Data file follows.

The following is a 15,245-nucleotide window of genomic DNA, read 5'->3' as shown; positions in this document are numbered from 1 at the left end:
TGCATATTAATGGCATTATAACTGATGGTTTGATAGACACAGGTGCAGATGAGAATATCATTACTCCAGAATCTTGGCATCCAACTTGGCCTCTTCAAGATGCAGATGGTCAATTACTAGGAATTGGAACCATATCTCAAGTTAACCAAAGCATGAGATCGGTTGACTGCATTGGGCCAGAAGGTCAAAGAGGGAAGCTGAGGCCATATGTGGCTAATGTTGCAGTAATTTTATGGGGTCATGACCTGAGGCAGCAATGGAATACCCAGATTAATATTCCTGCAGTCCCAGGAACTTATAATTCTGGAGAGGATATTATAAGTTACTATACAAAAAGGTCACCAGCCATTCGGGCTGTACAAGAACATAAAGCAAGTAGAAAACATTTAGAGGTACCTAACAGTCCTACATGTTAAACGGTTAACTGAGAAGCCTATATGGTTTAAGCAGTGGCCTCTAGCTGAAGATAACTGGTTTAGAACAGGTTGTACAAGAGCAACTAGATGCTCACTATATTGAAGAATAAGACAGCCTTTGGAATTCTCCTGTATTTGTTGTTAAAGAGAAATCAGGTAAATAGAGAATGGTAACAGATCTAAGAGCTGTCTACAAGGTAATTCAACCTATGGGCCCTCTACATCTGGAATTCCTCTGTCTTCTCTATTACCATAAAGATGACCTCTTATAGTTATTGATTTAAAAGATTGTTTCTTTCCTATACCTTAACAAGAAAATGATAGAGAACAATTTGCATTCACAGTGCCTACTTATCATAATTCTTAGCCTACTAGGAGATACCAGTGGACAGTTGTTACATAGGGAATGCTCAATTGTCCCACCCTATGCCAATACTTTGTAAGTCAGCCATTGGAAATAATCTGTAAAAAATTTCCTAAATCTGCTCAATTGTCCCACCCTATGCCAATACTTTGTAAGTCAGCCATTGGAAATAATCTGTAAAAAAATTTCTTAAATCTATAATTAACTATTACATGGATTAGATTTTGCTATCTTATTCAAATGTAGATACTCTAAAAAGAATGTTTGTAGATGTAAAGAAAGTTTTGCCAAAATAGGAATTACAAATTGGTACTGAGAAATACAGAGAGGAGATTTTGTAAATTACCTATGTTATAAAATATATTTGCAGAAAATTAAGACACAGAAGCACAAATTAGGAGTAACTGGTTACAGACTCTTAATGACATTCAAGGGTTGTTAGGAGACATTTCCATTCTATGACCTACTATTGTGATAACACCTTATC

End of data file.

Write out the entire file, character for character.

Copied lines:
The following is a 15,245-nucleotide window of genomic DNA, read 5'->3' as shown; positions in this document are numbered from 1 at the left end:
TGCATATTAATGGCATTATAACTGATGGTTTGATAGACACAGGTGCAGATGAGAATATCATTACTCCAGAATCTTGGCATCCAACTTGGCCTCTTCAAGATGCAGATGGTCAATTACTAGGAATTGGAACCATATCTCAAGTTAACCAAAGCATGAGATCGGTTGACTGCATTGGGCCAGAAGGTCAAAGAGGGAAGCTGAGGCCATATGTGGCTAATGTTGCAGTAATTTTATGGGGTCATGACCTGAGGCAGCAATGGAATACCCAGATTAATATTCCTGCAGTCCCAGGAACTTATAATTCTGGAGAGGATATTATAAGTTACTATACAAAAAGGTCACCAGCCATTCGGGCTGTACAAGAACATAAAGCAAGTAGAAAACATTTAGAGGTACCTAACAGTCCTACATGTTAAACGGTTAACTGAGAAGCCTATATGGTTTAAGCAGTGGCCTCTAGCTGAAGATAACTGGTTTAGAACAGGTTGTACAAGAGCAACTAGATGCTCACTATATTGAAGAATAAGACAGCCTTTGGAATTCTCCTGTATTTGTTGTTAAAGAGAAATCAGGTAAATAGAGAATGGTAACAGATCTAAGAGCTGTCTACAAGGTAATTCAACCTATGGGCCCTCTACATCTGGAATTCCTCTGTCTTCTCTATTACCATAAAGATGACCTCTTATAGTTATTGATTTAAAAGATTGTTTCTTTCCTATACCTTAACAAGAAAATGATAGAGAACAATTTGCATTCACAGTGCCTACTTATCATAATTCTTAGCCTACTAGGAGATACCAGTGGACAGTTGTTACATAGGGAATGCTCAATTGTCCCACCCTATGCCAATACTTTGTAAGTCAGCCATTGGAAATAATCTGTAAAAAATTTCCTAAATCTGCTCAATTGTCCCACCCTATGCCAATACTTTGTAAGTCAGCCATTGGAAATAATCTGTAAAAAAATTTCTTAAATCTATAATTAACTATTACATGGATTAGATTTTGCTATCTTATTCAAATGTAGATACTCTAAAAAGAATGTTTGTAGATGTAAAGAAAGTTTTGCCAAAATAGGAATTACAAATTGGTACTGAGAAATACAGAGAGGAGATTTTGTAAATTACCTATGTTATAAAATATATTTGCAGAAAATTAAGACACAGAAGCACAAATTAGGAGTAACTGGTTACAGACTCTTAATGACATTCAAGGGTTGTTAGGAGACATTTCCATTCTATGACCTACTATTGTGATAACACCTTATC